(e) Art. 16.] Mr. Wilberforce says, p. 355. that "emulation is forbidden: for besides that this passion "almost insensibly degenerates into envy, and that it "derives its origin chiefly from pride and a desire of "self-exaltation, how can we easily love our neigh"bour as ourselves, if we consider him at the same "time as our rival, and are intent upon surpassing him "in the pursuit of whatever is the subject of our com" petion"?

Mr. Cowper the Poet, who seems to have been in the same way of thinking with Mr. Wilberforce, blames emulation in one place, and commends it in another: I am sorry that want of room, where I made the remark, prevented my noting the particular places.

It appears, I think, that Mr. Wilberforce was acquainted, with the distinction between Envy and emulation. I would ask then, (though I hereafter acknowledge the imperfection of Emulation,) cannot we fulfill the command to love our neighbour as ourselves if we'

[ocr errors]


[ocr errors]

try to make ourselves as good as our neighbours? When I try to make myself as excellent as any one, it is because I love or esteem him; his kind of excellence suits my taste; my ideas of real merit. Nay, if I endeavour to make myself as rich as any friend, it does not seem necsssary that such endeavour should abate my friendship. A friend of mine, who in one part of his life was witness to many academical competitions, writes thus; "So far as my Cambridge experience goes, I will venture to answer Mr. W.'s question thus; "that I think, the rivalships, as there carried on in my days, (I imply nothing for or against other days, but merely confine myself to what I best know), did not "on the whole, retard men in approaching to that love "which is called loving our neighbour as ourselves, "but advanced them in the approach. I can speak the "most strongly of my own feelings in those rivalships. "Those rivalships did, I think, increase my benevo"lence at least my general benevolence; and either "increased, or did not much diminish my benevolence "to my Rivals themselves. Quære, however, whe.. "ther this would have been so if I had been oftener "disappointed in my competitions. I really think, that "the Rivalships which I witnessed in others, appeared "to me to be carried on in a very honourable way; "and that on my present reflection, I may believe them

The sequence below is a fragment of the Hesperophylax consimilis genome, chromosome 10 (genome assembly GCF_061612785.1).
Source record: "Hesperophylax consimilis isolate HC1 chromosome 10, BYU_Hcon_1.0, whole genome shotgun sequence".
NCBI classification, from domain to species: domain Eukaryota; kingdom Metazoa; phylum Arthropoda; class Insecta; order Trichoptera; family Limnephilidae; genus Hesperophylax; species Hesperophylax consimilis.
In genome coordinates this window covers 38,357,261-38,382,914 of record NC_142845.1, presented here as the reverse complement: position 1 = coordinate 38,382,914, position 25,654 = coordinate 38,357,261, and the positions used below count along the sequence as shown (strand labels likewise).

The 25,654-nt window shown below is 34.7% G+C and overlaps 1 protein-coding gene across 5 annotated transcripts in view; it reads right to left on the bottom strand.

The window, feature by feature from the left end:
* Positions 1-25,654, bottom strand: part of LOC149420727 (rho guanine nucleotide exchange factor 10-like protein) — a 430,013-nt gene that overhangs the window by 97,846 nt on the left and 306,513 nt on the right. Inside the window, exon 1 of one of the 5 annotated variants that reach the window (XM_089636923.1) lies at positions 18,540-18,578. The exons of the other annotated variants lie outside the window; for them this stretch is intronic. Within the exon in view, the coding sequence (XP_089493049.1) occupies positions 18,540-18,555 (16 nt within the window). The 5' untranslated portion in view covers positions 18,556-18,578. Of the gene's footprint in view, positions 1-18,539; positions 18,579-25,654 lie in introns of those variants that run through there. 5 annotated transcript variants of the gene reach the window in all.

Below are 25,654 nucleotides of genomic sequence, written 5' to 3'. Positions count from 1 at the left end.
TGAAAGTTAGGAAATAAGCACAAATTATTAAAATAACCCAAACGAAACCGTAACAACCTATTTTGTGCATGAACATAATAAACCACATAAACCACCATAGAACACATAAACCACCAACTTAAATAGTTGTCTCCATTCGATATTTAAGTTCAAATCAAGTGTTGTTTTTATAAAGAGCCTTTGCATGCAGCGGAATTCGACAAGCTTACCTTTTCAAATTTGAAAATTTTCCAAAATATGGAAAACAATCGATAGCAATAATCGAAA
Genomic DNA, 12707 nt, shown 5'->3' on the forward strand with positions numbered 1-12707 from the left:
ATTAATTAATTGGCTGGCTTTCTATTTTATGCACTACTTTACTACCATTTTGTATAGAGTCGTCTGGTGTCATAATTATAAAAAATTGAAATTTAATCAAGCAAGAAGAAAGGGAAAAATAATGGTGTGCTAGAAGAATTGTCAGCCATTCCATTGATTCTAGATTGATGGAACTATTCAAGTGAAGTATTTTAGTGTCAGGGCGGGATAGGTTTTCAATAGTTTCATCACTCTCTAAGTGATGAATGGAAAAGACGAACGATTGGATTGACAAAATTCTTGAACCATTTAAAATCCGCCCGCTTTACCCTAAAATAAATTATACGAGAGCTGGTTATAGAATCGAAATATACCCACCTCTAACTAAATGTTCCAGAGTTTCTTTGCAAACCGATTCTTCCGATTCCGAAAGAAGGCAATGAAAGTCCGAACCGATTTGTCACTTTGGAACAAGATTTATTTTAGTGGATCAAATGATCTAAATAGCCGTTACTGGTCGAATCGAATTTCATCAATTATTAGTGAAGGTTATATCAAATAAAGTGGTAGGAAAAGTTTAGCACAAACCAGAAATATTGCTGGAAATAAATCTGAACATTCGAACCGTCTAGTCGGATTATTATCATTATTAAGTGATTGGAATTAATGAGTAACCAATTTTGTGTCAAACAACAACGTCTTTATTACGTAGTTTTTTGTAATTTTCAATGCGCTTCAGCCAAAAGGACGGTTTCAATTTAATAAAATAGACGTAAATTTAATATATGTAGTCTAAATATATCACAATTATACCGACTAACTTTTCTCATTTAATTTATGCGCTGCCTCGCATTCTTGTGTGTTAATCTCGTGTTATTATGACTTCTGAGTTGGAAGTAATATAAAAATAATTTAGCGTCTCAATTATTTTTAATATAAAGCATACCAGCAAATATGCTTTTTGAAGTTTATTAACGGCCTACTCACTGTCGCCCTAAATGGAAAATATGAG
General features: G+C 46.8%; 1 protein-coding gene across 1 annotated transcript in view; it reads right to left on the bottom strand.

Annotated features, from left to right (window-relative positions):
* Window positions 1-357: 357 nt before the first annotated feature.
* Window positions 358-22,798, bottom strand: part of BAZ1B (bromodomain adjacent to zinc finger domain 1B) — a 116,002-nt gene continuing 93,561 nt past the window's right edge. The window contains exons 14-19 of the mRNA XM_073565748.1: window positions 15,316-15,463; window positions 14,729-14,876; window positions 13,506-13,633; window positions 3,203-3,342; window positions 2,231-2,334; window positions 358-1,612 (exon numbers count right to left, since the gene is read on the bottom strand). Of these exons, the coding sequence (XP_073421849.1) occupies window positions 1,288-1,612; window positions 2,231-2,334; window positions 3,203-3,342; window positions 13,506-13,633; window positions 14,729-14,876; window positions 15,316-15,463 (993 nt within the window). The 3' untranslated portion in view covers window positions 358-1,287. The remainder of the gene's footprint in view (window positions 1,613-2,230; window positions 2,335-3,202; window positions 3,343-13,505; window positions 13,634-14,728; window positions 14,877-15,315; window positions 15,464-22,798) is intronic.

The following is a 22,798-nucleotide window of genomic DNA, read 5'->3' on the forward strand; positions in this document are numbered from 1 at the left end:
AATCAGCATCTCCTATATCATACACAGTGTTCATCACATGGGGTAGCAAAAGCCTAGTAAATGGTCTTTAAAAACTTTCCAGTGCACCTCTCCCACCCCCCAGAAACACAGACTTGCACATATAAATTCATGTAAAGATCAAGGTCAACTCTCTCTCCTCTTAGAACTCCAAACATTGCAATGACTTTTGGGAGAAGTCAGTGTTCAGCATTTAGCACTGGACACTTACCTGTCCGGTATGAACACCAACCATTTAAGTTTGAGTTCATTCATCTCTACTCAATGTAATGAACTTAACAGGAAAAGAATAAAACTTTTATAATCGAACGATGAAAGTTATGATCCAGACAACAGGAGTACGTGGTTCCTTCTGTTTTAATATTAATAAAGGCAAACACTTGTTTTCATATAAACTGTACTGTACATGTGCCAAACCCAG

to have improved the moral feelings of the compe"titors. This must be understood with exceptions." So far my friend: I wish to remark, that in one principal Competition, into which I examined with dili gence, 'tho' probably not without a degree of prejudice, this person had not the preference which he merited; according to the best judgement I was able to form at the time.